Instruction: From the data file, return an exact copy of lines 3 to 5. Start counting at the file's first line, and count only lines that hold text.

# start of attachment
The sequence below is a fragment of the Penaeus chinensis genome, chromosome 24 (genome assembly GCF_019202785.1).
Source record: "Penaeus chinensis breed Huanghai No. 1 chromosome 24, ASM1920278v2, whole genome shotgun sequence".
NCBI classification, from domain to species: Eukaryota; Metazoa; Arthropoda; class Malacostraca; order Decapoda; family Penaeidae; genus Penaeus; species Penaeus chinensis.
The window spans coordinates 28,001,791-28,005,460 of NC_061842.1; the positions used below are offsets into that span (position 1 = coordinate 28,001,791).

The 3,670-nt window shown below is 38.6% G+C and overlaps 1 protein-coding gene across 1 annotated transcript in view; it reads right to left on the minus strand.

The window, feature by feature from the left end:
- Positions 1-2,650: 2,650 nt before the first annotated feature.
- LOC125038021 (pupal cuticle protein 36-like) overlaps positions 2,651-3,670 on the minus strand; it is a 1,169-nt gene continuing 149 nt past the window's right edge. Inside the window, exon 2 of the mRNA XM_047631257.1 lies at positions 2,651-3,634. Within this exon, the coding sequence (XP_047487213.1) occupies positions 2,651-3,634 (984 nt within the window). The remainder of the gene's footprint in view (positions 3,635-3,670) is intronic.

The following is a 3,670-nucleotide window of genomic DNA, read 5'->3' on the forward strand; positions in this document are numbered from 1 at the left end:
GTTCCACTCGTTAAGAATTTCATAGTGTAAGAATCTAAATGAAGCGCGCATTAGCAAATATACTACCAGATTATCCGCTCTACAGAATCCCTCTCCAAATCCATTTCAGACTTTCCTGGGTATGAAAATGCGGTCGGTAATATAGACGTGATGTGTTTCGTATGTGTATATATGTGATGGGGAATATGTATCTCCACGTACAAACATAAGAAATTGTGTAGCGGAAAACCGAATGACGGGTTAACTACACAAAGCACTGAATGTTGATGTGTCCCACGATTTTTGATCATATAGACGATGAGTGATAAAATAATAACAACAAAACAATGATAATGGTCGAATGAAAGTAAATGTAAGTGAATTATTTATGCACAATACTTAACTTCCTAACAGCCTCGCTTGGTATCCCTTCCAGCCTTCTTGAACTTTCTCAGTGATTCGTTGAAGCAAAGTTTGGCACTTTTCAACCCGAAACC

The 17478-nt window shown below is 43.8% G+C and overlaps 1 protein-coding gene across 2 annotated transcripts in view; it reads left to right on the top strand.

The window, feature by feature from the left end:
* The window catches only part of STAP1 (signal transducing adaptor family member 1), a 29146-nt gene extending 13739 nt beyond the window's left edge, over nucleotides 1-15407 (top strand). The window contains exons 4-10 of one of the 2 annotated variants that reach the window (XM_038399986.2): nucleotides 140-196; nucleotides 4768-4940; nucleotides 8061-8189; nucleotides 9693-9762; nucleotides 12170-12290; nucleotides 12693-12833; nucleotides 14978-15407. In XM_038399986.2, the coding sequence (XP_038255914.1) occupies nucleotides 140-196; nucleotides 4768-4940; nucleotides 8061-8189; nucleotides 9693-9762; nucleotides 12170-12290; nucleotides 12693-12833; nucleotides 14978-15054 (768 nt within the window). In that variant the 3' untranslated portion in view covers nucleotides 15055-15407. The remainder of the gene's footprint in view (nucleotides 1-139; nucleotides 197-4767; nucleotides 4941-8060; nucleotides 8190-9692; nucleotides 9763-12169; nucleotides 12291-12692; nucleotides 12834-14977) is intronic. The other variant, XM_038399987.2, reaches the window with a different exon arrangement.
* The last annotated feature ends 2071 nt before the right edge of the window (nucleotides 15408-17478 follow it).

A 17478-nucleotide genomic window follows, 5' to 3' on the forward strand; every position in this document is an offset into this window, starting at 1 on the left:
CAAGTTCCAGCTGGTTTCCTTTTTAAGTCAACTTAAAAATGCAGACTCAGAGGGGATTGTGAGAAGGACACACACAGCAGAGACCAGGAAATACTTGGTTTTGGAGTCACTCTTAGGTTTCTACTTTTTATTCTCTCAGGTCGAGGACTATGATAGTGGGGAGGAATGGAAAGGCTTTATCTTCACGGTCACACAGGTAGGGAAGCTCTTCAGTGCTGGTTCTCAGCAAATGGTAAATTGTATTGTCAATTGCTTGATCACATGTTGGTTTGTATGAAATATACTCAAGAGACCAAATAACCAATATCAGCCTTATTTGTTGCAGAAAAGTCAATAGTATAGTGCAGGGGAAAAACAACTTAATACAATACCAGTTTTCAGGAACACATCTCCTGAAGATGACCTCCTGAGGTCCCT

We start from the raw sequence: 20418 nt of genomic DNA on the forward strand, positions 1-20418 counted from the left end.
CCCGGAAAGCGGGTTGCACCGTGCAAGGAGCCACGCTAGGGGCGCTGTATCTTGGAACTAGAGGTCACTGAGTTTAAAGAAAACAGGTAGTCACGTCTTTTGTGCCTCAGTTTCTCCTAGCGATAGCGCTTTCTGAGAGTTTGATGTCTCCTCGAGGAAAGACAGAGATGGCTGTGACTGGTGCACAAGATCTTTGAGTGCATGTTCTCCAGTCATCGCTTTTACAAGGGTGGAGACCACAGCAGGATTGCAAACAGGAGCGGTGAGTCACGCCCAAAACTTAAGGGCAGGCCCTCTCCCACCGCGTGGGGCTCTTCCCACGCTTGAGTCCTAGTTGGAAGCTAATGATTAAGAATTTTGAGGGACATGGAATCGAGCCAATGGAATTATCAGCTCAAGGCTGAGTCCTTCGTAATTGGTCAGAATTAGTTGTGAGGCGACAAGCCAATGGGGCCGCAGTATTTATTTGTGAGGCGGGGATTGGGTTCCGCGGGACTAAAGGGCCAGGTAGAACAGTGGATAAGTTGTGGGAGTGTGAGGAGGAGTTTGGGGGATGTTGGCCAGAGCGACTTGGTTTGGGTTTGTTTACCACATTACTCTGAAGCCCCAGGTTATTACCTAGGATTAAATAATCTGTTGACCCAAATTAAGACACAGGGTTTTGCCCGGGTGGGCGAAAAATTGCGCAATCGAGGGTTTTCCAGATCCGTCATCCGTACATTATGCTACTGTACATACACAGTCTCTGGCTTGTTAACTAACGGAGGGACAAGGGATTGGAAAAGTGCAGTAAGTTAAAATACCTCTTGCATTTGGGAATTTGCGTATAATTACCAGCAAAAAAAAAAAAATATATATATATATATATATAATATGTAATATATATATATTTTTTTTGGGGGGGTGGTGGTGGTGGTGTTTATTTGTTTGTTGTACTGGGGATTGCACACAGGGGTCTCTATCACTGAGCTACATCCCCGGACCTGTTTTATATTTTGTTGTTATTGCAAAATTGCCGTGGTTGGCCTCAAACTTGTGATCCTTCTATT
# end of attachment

NCBI classification, from domain to species: Eukaryota; Metazoa; Arthropoda; class Malacostraca; order Decapoda; family Penaeidae; genus Penaeus; species Penaeus chinensis.
The window spans coordinates 28,001,791-28,005,460 of NC_061842.1; the positions used below are offsets into that span (position 1 = coordinate 28,001,791).

The 3,670-nt window shown below is 38.6% G+C and overlaps 1 protein-coding gene across 1 annotated transcript in view; it reads right to left on the minus strand.